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Loudoun County’s struggle to maintain its rich natural environment in the wake of the fastest urban development in the nation is illustrated in a photo essay by regional photographer Jim Hanna. This essay/exhibit—titled Rural Culture on the Edge—originally contained 23 images. Here and on the following pages are 11 selections. All the images, separately and together, create a palpable tension between stunning rural landscapes and the advancing wave of urban development. Hundreds of thousands of acres of open space and farmland have disappeared from Loudoun County’s landscape in the last decade despite the efforts of citizens and organizations to sustain their rural heritage, culture, and small-town environment through historic preservation and restoration, ecological stewardship, and nurturing of the vibrant rural economy.
The good news is that still more acreage was not forever lost.
In addition to this exhibit, Jim Hanna’s photographs have been recognized in a number of juried shows, including the Waterford Art Fair, the Four Seasons of Oatlands Art Show, and the Loudoun County Landmarks Exhibit. Photography is, and has always been his passion, and after retiring from The World Bank in 2005, he fulfilled a life-long dream by establishing Jim Hanna Photography, LLC.
A resident of western Loudoun County, Jim’s recent focus, as this photo essay makes abundantly clear, is the appreciation of the area’s rural lifestyles and natural beauty as well as the efforts of the local community to maintain its existence. He plans to publish one day the ever-expanding photographic collection of Rural Culture on the Edge in book form.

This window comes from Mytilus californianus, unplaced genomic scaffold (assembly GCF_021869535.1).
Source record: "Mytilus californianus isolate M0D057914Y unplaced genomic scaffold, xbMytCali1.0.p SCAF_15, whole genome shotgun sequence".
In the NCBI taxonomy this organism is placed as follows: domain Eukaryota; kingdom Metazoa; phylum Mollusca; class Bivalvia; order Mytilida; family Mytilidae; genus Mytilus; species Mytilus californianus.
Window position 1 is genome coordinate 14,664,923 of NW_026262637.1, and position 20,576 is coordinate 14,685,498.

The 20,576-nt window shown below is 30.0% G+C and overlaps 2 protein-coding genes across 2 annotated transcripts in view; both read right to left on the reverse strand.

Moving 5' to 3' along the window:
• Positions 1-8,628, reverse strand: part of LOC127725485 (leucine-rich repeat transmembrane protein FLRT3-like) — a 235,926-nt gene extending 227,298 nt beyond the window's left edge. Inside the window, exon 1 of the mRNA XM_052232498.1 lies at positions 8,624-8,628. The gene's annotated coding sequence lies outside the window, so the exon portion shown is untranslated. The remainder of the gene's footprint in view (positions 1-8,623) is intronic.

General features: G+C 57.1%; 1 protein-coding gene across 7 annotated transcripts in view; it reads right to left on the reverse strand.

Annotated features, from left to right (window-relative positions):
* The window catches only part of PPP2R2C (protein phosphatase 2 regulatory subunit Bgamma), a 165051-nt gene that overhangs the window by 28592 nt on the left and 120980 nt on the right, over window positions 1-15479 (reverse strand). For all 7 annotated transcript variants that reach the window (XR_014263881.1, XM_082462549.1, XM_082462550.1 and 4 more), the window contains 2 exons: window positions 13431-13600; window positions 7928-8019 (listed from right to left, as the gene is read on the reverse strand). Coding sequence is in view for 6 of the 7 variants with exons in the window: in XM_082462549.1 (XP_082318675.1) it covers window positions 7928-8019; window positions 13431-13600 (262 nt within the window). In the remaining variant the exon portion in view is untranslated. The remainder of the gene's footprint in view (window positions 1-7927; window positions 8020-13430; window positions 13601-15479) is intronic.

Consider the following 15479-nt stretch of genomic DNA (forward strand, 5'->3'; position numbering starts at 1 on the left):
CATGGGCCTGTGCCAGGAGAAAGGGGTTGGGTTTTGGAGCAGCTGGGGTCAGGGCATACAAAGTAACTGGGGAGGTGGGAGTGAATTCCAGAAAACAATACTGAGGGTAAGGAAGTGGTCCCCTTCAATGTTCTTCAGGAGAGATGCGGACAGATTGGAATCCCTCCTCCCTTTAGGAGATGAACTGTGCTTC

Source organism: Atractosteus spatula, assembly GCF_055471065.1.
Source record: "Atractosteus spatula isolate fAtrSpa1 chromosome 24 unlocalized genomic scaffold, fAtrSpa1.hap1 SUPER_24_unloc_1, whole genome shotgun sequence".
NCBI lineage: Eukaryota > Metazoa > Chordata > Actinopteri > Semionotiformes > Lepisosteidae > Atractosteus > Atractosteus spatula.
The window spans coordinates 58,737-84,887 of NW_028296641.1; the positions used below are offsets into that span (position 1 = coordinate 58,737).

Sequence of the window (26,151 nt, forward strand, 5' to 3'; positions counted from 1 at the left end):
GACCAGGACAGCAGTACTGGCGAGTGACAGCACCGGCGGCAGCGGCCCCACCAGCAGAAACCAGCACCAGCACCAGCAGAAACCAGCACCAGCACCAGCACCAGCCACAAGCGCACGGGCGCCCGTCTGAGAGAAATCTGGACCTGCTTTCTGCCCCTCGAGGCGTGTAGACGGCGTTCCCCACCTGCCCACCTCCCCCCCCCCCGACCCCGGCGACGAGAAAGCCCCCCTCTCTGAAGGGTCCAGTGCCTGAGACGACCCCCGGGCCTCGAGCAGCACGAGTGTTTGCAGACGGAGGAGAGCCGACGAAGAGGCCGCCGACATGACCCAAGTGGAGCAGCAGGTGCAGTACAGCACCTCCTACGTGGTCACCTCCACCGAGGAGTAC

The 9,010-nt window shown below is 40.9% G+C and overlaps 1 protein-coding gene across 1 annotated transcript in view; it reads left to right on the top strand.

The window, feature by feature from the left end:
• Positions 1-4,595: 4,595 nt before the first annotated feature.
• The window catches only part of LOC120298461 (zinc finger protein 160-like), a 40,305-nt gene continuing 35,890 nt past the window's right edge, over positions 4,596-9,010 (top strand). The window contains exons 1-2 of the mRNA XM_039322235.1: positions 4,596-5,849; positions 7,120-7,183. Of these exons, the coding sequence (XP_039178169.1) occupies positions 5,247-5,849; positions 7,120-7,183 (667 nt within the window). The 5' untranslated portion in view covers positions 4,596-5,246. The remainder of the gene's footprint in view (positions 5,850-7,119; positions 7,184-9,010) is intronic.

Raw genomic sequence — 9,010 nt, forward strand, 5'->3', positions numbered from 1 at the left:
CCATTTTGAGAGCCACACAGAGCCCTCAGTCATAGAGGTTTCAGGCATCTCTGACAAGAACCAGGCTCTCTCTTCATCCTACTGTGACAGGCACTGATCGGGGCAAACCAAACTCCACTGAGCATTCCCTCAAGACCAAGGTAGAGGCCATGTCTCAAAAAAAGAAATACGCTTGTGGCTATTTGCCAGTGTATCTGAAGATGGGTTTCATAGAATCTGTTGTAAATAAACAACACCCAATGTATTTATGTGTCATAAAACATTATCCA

The struggle to strike a balance between urban development and rich rural culture always makes for a powerful theme. Jim’s images convey even more power because of his objective perspective, not clouded or narrowed by a particular point of view or angle of vision. Sometimes he’ll hire a pilot to get a truly objective, bird’s eye view— and shoot through open window of a Cessna helicopter. Hanna’s power derives from his keen eye for light and dramatic visual relationships. In self-deprecating fashion, Jim gives credit to his compelling subject matter: “You can turn any direction in Loudoun and get a good picture.”
He recalls that his “first deliberate steps beyond snapshots, which I began taking about the time I was old enough to hold a camera, were in the 1970s in New York. I became engrossed with reflecting people in their working environment—surroundings that conveyed and enriched understanding about them. I went on to do more of this as I traveled and worked in Africa and the Middle East.”
Jim’s father is the one who first introduced him to photography. “I am the grateful recipient of his photo archives that chronicled our family life, and particularly his overseas photographic work. What I appreciate most about his photography was his ability to use one of the medium’s strongest features, capturing a split-second moment, and to make portraits that transmitted subtleties of a subject’s character and trust between them.”